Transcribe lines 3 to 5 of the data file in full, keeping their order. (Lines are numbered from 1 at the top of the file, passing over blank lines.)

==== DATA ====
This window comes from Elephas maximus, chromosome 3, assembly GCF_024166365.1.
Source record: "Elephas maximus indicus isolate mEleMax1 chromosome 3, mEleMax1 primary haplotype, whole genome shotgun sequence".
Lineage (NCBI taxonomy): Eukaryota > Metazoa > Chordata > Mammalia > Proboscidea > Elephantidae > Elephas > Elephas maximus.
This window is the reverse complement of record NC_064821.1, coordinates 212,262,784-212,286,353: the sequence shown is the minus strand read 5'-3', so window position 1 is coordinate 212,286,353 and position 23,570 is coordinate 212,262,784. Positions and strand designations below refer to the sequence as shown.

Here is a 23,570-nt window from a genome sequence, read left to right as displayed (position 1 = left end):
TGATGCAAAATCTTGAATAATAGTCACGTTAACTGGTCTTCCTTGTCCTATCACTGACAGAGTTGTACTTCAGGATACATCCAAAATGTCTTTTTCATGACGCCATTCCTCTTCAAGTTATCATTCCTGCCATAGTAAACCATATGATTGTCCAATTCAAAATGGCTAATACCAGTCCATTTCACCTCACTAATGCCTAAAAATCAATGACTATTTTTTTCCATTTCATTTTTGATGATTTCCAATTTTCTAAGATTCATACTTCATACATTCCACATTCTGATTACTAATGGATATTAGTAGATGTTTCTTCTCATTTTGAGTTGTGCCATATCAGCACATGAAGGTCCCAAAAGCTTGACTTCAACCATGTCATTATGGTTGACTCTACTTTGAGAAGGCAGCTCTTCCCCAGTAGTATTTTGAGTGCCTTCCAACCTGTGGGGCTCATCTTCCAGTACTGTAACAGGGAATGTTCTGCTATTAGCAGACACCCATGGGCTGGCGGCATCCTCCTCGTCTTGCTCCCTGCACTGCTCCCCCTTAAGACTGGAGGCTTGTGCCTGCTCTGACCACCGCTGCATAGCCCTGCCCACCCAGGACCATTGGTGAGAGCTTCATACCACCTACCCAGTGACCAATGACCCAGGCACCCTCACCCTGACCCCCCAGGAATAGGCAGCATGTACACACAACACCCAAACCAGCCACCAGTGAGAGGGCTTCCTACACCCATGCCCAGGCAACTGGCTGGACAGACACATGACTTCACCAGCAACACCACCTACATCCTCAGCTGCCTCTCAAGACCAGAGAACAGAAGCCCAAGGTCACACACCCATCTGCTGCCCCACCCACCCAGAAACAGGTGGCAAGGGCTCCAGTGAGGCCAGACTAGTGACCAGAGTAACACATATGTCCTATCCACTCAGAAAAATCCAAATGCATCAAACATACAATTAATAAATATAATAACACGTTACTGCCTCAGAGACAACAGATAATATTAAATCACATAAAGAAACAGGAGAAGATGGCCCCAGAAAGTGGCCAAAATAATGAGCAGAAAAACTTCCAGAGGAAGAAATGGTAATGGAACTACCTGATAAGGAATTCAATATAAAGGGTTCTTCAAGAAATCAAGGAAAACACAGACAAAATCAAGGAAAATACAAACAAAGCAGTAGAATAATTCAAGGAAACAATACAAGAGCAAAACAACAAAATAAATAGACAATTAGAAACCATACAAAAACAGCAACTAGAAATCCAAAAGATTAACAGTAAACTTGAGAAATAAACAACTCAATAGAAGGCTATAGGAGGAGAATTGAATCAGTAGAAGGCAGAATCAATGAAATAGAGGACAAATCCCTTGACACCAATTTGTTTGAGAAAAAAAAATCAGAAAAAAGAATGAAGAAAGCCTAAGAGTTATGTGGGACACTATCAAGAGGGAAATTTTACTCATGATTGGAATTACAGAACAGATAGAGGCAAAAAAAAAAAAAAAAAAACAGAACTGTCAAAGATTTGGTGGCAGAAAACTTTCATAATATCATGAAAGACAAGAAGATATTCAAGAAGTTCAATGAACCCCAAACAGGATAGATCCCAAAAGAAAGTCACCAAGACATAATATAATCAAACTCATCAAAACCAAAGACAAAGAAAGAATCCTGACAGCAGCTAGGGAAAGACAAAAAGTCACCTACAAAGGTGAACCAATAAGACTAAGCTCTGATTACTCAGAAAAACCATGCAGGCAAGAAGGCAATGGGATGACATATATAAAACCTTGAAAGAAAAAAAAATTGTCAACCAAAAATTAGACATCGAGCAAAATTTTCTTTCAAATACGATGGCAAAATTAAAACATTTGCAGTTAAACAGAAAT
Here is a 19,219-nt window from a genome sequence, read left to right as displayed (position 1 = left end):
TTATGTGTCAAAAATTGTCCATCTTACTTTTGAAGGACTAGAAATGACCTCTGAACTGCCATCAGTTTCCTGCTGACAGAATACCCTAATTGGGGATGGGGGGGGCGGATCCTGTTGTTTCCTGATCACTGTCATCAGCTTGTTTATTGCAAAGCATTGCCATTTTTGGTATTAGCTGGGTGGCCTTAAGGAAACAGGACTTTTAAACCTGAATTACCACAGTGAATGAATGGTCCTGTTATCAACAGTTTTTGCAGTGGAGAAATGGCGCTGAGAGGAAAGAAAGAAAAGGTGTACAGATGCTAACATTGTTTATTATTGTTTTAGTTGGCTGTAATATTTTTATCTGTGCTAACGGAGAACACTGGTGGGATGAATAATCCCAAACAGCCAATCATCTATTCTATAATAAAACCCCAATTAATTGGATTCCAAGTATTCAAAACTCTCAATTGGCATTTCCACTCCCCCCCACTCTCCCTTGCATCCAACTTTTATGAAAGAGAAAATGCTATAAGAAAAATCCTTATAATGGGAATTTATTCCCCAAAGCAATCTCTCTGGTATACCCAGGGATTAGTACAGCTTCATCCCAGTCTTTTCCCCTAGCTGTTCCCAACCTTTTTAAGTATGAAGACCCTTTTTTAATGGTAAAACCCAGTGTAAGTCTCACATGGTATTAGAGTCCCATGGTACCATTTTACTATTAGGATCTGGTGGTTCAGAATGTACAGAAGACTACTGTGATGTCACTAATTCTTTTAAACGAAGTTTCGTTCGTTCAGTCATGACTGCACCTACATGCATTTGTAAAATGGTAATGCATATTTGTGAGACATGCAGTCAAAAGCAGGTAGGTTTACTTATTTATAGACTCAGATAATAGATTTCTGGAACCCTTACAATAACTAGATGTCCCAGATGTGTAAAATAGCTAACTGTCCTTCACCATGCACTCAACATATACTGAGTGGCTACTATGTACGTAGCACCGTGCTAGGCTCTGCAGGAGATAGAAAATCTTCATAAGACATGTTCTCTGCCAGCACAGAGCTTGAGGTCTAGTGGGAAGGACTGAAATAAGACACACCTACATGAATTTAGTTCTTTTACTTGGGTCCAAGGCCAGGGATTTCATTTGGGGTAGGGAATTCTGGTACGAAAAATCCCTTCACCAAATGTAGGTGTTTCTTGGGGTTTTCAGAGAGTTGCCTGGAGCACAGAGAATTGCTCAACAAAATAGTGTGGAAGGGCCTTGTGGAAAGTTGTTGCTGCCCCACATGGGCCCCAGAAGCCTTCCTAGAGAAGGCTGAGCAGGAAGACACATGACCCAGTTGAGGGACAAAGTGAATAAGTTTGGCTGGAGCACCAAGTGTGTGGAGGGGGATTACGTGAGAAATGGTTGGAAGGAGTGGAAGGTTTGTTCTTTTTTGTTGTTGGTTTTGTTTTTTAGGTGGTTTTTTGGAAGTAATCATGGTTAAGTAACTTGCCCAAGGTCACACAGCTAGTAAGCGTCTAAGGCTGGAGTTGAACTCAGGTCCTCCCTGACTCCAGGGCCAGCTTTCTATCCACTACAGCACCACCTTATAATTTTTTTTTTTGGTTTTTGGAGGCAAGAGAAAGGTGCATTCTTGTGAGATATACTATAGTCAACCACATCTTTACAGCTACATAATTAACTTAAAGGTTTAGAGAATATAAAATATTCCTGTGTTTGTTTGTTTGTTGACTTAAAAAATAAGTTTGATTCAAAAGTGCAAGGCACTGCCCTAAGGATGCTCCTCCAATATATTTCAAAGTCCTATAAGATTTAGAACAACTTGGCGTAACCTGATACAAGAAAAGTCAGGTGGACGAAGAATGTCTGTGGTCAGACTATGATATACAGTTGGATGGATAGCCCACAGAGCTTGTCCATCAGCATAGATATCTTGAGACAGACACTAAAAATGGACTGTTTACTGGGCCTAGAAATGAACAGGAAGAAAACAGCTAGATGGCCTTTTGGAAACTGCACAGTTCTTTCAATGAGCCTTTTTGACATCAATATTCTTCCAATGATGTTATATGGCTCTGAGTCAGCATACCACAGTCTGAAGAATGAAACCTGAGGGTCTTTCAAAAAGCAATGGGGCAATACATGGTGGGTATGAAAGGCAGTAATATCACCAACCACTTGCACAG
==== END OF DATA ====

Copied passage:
Lineage (NCBI taxonomy): Eukaryota > Metazoa > Chordata > Mammalia > Proboscidea > Elephantidae > Elephas > Elephas maximus.
This window is the reverse complement of record NC_064821.1, coordinates 212,262,784-212,286,353: the sequence shown is the minus strand read 5'-3', so window position 1 is coordinate 212,286,353 and position 23,570 is coordinate 212,262,784. Positions and strand designations below refer to the sequence as shown.

Here is a 23,570-nt window from a genome sequence, read left to right as displayed (position 1 = left end):